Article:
8 April 2008
Asheville, N.C. endorses
new Wi-Fi business model
ASHEVILLE, N.C. -- A proposal to make Asheville a "Wi-Fi City" -- via
city-wide, wireless Internet access -- won unanimous endorsement March 25
from the Asheville City Council.
The plan, put forth by the nonprofit Mountain Area Information Network
(MAIN), would provide secure wireless coverage -- including mobile access --
throughout the city.
"I'm pleased that the City of Asheville has officially endorsed MAIN's
'Wi-Fi City' proposal" said Asheville Mayor Terry Bellamy. "This effort will
not only help bridge the Digital Divide in our community. It also signals to
the nation that Asheville has a 21st-century vision for an inclusive and
sustainable Digital Economy."
The network buildout will have a special focus on underserved
neighborhoods, said Wally Bowen, MAIN's executive director.
MAIN's "Wi-Fi City" network employs a low-power wireless technology called
"mesh" that's well-suited for residential neighborhoods, Bowen said. MAIN's
mesh network is already operating in parts of nine Asheville
Most free Wi-Fi "hot spots" are not secure and can't be used for
confidential business, legal, and medical data, Bowen said. By contrast,
MAIN's wireless service is secure and monitored around-the-clock to ensure
Local agencies and businesses offering in-home services have cited a
growing need for secure and mobile broadband access.
Councilman Bill Russell agreed that small business-owners would benefit
from secure, mobile Internet access. "I think it's fantastic. I see nothing
but good can come from it," he said.
Lois Clement, technology director for the Asheville City Schools, said
MAIN's proposal coincides with the school system's push for expanded access
to information technology.
She called the wireless network "a huge opportunity that we re very
excited about." She said 21st-century technology "extends learning beyond the
school walls, and we need community support like this to make it happen. We
can't do it alone."
Terry O'Keefe, a local technology consultant, cited the advantages of a
locally accountable nonprofit network. "This network is an asset that belongs
to this community in a way that no other technology infrastructure can be
said to belong," O'Keefe said.
He predicted that MAIN's wireless infrastructure will support future
applications "that we can't even imagine today."
Bowen noted that state regulatory
changes in 2006 eliminated rules for upgrading cable and telephone networks
in low-wealth neighborhoods, portending a worsening Digital Divide in North
"More of our residents enjoy the benefits of high-speed Internet access, but
a broadband Digital Divide persists in our low-wealth neighborhoods," said
Bowen, citing data from a 2007 Pew Internet and
American Life survey.
While 47 percent of adult Americans reported broadband Internet access at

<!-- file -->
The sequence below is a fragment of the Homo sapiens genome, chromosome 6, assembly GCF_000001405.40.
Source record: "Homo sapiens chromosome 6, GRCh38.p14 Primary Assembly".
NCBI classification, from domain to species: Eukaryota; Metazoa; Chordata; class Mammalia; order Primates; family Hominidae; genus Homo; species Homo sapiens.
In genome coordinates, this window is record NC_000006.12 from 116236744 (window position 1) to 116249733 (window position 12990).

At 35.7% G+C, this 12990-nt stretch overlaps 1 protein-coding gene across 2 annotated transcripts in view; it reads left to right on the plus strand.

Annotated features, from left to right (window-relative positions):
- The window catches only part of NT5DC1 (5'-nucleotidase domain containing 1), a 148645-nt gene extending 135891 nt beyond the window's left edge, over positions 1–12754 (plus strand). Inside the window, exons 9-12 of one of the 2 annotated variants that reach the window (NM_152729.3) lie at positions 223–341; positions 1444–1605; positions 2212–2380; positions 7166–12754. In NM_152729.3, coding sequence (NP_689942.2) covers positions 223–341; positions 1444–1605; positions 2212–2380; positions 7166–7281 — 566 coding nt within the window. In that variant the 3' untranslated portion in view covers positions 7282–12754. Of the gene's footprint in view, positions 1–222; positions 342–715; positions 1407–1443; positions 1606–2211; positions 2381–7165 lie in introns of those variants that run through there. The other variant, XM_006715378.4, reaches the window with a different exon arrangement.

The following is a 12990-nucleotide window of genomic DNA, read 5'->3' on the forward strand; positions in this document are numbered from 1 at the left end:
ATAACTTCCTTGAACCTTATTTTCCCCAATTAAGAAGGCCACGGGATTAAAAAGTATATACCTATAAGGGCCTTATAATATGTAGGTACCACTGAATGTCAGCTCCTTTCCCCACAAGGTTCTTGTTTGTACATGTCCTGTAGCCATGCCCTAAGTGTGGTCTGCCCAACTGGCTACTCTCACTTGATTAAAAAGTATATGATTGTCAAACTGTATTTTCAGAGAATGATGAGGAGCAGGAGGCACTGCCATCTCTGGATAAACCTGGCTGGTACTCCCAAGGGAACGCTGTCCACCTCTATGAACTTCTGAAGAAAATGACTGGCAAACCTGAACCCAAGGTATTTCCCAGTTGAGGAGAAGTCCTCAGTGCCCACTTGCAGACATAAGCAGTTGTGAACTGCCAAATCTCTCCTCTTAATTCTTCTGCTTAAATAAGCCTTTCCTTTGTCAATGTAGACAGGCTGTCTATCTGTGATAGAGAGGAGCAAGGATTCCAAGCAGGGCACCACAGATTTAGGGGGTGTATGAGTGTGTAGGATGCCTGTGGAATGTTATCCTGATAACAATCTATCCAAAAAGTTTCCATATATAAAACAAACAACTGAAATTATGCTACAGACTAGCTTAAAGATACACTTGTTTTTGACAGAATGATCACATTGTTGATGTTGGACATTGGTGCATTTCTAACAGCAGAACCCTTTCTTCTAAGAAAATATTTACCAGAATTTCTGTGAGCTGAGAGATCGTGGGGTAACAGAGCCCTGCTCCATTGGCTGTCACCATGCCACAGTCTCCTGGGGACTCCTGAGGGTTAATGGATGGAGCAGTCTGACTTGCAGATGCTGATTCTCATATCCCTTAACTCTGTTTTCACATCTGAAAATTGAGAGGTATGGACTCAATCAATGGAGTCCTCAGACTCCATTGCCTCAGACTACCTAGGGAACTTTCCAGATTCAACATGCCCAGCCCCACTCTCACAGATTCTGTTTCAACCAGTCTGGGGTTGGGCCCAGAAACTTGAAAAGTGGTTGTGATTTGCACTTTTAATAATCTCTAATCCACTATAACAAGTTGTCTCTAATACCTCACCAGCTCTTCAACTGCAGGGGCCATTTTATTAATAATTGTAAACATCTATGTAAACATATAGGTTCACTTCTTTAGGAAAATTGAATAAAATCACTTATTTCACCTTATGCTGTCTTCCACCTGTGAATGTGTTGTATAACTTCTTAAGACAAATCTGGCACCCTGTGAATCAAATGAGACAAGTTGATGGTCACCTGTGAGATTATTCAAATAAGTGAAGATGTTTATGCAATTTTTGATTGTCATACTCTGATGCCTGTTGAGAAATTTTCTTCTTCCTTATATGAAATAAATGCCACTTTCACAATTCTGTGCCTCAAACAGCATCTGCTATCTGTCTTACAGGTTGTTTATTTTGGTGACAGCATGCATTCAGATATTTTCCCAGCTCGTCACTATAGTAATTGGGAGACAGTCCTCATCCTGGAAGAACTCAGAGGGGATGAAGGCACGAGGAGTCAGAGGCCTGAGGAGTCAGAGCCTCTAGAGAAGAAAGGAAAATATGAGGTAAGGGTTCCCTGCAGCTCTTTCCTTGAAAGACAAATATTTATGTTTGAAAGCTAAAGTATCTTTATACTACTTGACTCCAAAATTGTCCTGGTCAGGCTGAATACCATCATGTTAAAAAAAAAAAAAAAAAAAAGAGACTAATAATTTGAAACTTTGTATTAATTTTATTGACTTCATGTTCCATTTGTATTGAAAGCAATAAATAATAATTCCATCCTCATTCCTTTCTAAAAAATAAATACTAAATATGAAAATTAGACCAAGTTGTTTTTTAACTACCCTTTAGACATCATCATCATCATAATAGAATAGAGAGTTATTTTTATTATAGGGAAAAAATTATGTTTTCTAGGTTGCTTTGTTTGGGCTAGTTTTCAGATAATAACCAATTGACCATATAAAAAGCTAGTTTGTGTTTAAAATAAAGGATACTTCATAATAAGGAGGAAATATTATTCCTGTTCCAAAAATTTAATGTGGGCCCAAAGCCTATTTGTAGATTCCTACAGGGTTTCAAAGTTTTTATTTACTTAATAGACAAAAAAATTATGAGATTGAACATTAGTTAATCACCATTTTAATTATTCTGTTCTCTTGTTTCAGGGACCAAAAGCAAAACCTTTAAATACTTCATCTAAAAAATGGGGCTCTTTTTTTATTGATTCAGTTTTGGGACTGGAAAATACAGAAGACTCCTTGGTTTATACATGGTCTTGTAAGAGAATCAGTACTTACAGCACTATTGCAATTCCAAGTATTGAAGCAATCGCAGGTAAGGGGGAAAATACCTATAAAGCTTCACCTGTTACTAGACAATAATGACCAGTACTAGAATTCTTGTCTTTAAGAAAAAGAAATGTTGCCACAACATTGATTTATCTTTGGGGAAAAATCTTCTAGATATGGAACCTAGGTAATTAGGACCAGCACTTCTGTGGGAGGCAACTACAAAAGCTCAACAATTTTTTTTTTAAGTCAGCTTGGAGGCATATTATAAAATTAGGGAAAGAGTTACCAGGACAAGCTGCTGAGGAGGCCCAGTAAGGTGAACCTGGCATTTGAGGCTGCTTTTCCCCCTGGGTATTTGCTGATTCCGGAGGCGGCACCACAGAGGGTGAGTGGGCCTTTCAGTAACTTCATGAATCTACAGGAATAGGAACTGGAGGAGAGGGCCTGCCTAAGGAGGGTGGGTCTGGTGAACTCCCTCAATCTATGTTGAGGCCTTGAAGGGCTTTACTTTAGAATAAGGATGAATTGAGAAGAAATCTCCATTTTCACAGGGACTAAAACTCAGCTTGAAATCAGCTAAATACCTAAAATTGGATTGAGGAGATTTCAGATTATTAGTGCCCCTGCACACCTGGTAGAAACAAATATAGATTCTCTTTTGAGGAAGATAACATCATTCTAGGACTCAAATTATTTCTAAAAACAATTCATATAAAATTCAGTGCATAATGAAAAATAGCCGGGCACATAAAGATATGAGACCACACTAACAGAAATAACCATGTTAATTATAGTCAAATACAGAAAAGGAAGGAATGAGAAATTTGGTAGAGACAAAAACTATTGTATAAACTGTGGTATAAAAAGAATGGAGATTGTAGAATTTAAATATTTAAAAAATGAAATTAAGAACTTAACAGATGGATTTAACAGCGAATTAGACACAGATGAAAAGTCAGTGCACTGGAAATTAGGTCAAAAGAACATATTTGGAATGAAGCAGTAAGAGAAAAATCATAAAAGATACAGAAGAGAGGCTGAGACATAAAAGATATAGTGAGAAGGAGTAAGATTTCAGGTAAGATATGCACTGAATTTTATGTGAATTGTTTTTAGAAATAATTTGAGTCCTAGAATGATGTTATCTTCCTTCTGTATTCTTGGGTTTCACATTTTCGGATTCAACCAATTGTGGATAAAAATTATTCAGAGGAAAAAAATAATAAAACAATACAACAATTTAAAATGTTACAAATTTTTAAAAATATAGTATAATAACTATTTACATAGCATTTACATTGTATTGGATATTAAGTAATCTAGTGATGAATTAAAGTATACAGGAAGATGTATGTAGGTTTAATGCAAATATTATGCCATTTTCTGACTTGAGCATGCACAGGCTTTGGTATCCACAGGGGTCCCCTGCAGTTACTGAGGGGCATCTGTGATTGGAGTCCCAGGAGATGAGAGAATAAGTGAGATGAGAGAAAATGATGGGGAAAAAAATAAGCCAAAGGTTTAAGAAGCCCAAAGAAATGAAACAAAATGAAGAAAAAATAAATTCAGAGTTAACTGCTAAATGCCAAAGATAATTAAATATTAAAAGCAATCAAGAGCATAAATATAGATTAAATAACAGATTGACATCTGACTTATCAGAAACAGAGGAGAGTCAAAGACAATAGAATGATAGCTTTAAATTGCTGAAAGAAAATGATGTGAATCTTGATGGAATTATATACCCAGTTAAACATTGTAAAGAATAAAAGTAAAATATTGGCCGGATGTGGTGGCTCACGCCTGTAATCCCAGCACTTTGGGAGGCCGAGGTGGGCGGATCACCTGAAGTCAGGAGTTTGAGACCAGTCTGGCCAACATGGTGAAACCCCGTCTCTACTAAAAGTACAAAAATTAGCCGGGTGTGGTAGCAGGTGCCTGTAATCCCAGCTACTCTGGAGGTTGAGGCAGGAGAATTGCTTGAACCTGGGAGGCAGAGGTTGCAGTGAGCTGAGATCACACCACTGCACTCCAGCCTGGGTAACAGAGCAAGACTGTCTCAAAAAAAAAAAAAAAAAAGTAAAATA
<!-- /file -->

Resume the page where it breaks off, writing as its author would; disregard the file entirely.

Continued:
home in 2007, the Pew survey found that only 30 percent of Americans with
incomes under $30,000 had broadband access at home. Only 15 percent of
Americans over 65 reported broadband at home.
"This data clearly shows that our most vulnerable citizens -- our
lower-income young and old -- don't have access to the health, education and
economic benefits of broadband Internet," Bowen said. Many experts believed
that municipal wireless networks would help bridge the broadband Digital Divide and
create a "third pipe" alternative to the cable and telephone companies
control of the Internet.
Bowen predicted that MAIN's nonprofit model will be seen as an attractive
alternative to muncipally-owned networks, which have had mixed
Operating in the tradition of rural telephone and electric cooperatives,
nonprofit wireless networks are less vulnerable to shifting political winds
and inadequate local government staffing, he said.
He added that Asheville is also unique in being home to two complementary
nonprofit networks: ERC Broadband, a
fiber-based network serving local industry and government agencies; and MAIN,
which has provided affordable "last mile" access to homes and businesses in
western North Carolina since 1996.
Access to nonprofit fiber infrastructure ensures that MAIN's "Wi-Fi City"
network will always have plentiful and affordable bandwidth for
state-of-the-art services, Bowen said. END
The nonprofit Mountain Area Information Network was originally funded in
1996 by a U.S. Department of Commerce grant to provide dial-up Internet
access in 12 mountain counties, at a time when most rural residents had to call
long-distance to get online. In 1997, MAIN and its original fiscal agent, Land
of Sky Regional Council, received the Innovation Award from the National
Association of Development Organizations (NADO) in Washington, D.C.
MAIN also provided the first public Internet access in libraries and
community centers across the mountain region. MAIN continues to provide free
or reduced-fee access to more than 400 citizens with disabilities via
partnerships with area independent-living agencies.
In 2002, MAIN was awarded a grant from the N.C. Rural Internet Access
Authority to provide broadband wireless in Madison, Yancey and Mitchell
counties. MAIN extended its service to Asheville and Buncombe County in 2005.
For more information, visit: www.main.nc.us. END